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Paying off your mortgage early under the new tax law

Paying off your mortgage early under the new tax law

| May 26, 2020

As a Financial Adviser one of the most common questions my clients ask is whether they should pay off their mortgage early when they have excess cash. It’s important to understand that there is no “one size fits all” answer to this question. There are many variables that play a role in whether you should pay off your mortgage early but here are some important factors to consider:

What is the Opportunity Cost?

Although it may be enticing to live debt-free, first consider the opportunity cost of paying off your mortgage early at the expense of your other goals or investment options, as well as the effect to your tax situation. There is a potential opportunity cost to paying off your mortgage early. Though you'll save on the additional interest expense by not having a mortgage and this savings can be significant, by throwing excess cash towards paying down a mortgage those funds are no longer available for investments. To determine the opportunity cost determine what the after-tax interest rate is on your mortgage and compare that what you could earn on a diversified investment portfolio customized to your risk tolerance.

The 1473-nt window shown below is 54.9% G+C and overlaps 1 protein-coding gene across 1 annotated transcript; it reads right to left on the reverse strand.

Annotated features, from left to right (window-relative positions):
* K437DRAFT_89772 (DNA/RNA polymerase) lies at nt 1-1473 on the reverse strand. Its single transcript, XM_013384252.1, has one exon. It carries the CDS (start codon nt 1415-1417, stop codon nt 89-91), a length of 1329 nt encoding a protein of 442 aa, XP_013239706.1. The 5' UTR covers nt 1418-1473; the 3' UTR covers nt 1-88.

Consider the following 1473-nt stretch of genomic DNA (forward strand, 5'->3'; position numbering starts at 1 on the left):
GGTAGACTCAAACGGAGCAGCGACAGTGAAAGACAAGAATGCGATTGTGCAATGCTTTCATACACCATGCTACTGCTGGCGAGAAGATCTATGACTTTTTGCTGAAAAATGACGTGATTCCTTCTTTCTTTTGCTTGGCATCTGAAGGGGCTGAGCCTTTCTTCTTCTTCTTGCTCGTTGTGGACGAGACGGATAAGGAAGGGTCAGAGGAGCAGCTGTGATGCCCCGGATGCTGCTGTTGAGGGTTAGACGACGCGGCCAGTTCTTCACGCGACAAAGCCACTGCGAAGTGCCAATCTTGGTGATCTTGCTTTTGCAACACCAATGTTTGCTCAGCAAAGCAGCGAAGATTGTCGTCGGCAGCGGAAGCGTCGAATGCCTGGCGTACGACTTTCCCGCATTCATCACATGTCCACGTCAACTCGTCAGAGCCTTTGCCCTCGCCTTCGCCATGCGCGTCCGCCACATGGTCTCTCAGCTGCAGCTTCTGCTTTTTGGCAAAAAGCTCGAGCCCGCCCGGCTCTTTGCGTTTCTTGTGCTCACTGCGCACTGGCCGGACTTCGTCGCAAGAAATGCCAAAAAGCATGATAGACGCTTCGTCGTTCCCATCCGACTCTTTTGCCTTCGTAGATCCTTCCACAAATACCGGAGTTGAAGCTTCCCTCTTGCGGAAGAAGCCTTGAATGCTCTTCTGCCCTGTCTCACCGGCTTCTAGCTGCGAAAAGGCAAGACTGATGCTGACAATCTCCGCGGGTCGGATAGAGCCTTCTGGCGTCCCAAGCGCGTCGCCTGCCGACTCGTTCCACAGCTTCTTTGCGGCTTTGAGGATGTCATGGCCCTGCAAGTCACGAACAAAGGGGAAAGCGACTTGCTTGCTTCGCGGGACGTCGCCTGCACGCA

What are the tax ramifications considering the new tax law?